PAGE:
James Milstead’s review published on Letterboxd:
D: Ken Russell
Columbia/Hemdale (Robert Stigwood)
W: Ken Russell [based on the album "Tommy" by The Who]
DP: Dick Bush & Ronnie Taylor
Ed: Stuart Baird
Mus: Pete Townshend, Roger Daltrey, John Entwistle & Keith Moon
Roger Daltrey (Tommy Walker), Ann-Margret (Nora Walker), Oliver Reed (Uncle Frank), Elton John (The Pinball Wizard), Tina Turner (The Acid Queen), Eric Clapton (The Preacher), Jack Nicholson (Dr. A. Quackson)
A rock opera based on the progressive rock album by The Who, starring the band's frontman as the title character, Tommy, a deaf, dumb and blind kid who sure plays mean pinball.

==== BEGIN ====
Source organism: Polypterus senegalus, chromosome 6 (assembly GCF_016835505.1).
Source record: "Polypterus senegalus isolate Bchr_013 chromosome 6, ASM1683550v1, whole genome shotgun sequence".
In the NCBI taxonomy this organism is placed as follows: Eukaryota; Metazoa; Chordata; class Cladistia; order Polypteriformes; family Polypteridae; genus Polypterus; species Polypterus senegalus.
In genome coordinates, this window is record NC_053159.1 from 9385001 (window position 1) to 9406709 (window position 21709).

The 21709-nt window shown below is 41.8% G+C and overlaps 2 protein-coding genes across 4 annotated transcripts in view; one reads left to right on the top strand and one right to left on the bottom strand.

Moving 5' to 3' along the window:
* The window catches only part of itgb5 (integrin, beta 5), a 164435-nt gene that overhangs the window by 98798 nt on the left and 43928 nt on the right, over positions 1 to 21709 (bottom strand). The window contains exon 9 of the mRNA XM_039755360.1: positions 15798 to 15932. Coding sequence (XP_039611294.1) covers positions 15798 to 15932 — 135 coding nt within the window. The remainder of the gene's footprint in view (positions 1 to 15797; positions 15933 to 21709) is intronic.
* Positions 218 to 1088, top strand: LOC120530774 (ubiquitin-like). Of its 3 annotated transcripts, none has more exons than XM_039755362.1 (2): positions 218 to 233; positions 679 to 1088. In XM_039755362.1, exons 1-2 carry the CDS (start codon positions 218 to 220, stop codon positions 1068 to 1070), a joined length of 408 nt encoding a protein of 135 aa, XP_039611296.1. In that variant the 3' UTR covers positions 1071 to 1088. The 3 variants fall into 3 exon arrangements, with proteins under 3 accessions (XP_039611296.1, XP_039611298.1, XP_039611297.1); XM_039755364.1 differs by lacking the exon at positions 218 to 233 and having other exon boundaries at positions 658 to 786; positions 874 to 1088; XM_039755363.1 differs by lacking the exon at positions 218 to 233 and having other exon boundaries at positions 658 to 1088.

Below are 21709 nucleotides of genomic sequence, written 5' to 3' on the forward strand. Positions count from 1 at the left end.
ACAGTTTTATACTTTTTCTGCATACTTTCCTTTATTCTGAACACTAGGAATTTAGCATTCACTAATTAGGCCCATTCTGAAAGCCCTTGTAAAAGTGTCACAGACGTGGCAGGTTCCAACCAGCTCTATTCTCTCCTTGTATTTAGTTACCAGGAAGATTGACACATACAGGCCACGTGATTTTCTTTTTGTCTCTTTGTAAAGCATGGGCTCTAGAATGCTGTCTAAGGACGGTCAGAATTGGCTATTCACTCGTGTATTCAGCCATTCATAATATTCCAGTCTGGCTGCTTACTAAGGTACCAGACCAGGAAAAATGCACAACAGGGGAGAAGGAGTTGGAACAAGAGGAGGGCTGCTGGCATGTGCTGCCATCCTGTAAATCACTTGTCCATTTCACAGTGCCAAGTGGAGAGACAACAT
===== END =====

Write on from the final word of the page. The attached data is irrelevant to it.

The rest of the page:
As a fan of the band & their music, it helps to watch this film, which is a rather psychedelic experience to say the very least.
The film does have some clever insights into the cult of celebrity, highlighted by the scene in which Eric Clapton plays the preacher of a church that worships Marilyn Monroe.
Ann-Margret is quite excellent as Tommy's mother, and the film does have a very unique visual style and an epic soundtrack, but unless you're a huge fan of the band, then you're unlikely to get a huge amount of enjoyment from this film adaptation of one of their greatest albums.